Mary Clear on Todmorden’s Incredible Edible
Gloriously plain-speaking grandmother of ten, Mary Clear of Todmorden’s Incredible Edible was the second to speak at the All Party Parliamentary Group on Agroecology yesterday (6th Dec). Here’s a summary of what she said:
Three and a half years ago, a few Todmorden people were discussing concerns about it all — climate change, people in some developing countries going hungry, everything . . . and how everyone blamed everyone else for what was going on. Let’s see, they decided, if we could do something for Todmorden that’d make a difference.
Todmorden is in a deep valley, equidistant-ish from Burnley, Rochdale and Halifax, towns themselves that aren’t doing too well. It’s socially mixed, with high unemployment in the town, mostly back-to-backs. There are a few rich people, and they live up the sides of the valley. Industry, formerly cotton, has gone. There are five supermarkets in and around the town.
They hit on food as an agent for change. “If you eat, you’re in.”
Everyone has a lot to offer, including the jobless youngster. She presented a simple diagram, three circles for learning – cradle to cradle, business, including farmers, and community – everyone.
Propaganda gardening. (A better term than guerilla gardening, she said, which smacked of machismo illegality). Making it beautiful. Help yourself, we want to help you.
Then they moved on to the estates with their difficult soil. (This is a Pennine town, remember, so think wind and rain as well as bright clear days.)
Then they heard the local PCT with its new building had £20K for landscaping . . . So they asked a local doctor if they could plant trees, apple, pear and plum on the site, plus an apothecary garden at the back.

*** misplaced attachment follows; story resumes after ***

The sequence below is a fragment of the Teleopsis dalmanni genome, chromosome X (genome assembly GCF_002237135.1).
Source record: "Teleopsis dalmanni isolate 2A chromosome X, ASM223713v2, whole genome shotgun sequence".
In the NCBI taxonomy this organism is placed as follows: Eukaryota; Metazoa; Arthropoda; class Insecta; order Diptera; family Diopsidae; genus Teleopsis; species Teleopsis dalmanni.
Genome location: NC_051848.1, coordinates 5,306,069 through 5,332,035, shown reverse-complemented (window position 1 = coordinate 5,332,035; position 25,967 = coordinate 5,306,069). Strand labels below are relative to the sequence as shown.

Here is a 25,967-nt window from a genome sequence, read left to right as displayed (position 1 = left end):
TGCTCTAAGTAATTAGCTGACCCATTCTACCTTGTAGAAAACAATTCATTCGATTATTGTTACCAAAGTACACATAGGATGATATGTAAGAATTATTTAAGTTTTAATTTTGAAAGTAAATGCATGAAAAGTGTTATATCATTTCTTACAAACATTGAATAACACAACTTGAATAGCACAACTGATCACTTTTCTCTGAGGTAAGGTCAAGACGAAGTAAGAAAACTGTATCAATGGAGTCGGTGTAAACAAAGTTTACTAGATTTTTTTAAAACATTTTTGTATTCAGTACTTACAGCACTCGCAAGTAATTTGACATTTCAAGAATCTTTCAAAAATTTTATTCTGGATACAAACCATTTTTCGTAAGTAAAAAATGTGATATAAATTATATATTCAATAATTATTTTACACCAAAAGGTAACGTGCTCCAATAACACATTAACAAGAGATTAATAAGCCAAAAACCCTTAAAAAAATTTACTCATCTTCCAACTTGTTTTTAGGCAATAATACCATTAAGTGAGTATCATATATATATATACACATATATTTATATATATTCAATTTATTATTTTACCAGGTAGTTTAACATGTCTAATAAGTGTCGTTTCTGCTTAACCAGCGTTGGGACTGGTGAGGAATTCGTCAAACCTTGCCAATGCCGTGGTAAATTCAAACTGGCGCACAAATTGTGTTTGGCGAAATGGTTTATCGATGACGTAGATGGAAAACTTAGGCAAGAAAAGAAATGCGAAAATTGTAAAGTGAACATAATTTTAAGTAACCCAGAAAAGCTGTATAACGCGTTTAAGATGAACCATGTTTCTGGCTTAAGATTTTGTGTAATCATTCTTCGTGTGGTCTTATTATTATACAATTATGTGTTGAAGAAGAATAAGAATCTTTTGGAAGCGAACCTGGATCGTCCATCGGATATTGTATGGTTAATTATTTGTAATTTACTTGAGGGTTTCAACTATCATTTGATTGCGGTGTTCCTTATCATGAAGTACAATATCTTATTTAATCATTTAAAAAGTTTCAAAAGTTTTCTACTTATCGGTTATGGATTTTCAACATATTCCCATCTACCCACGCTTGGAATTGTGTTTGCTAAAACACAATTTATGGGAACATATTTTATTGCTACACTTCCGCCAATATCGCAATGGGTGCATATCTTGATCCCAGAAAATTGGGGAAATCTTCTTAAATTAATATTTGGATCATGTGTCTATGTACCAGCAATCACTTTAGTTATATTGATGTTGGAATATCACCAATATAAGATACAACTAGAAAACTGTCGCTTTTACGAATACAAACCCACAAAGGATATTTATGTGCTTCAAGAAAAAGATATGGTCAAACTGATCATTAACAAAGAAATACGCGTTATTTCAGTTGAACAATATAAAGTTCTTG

There was a Bengali bean-growing championship on raised beds on what was previously tennis courts.
They created a growing space even at the side of the local church graveyard.
There are six primary school and one secondary school in town; they joined in. There’s a need for “incredible parents” if schools join in, as during the holidays, they’re the ones that carry it.
Links with farmers were set up. A pop-up kitchen for cookery lessons in the streets. Bee keeping took off. In the three years, over a thousand fruit trees have been planted and anyone can help themselves to the produce. Trees are expensive to buy, so some of them have learned the art of grafting. Indeed, there are many lost arts which will die when the old generation pop their clogs, so they’ve set up a rolling programme of learning.
They needed a business. Eggs. They decided to increase the number of laying hens in the town. They then created a demand for locally produced eggs. There’s an egg map of the town.
One guy gave up his day job and became a cheese maker. There are also rare breed pigs in the town. And the local Bear Cafe Bar, committed to local produce, has bought itself a polytunnel.
A landowner gave them some land to use in Walsden (see right, and which required expensive fencing ‘cos, unknown to everyone, the place was a meeting ground for every rabbit and deer in northern England).
The next project is a training centre. Oh and another, an aquaponics investment to grow fish.
No doubt, if Mary is anyone to go by as a Todmorden person, there’ll be plenty more projects and activities that can’t be imagined yet. And will happen.
And, much to Mary’s surprise, particularly in a raw Pennine January, there are ‘vegetable tourists’, people coming from across the world to see what a townspeople can do. There’s even been a visit from a planner from earthquake-torn Christchurch in New Zealand. It’s a no brainer, he said, for the new town there to have food growing at its core.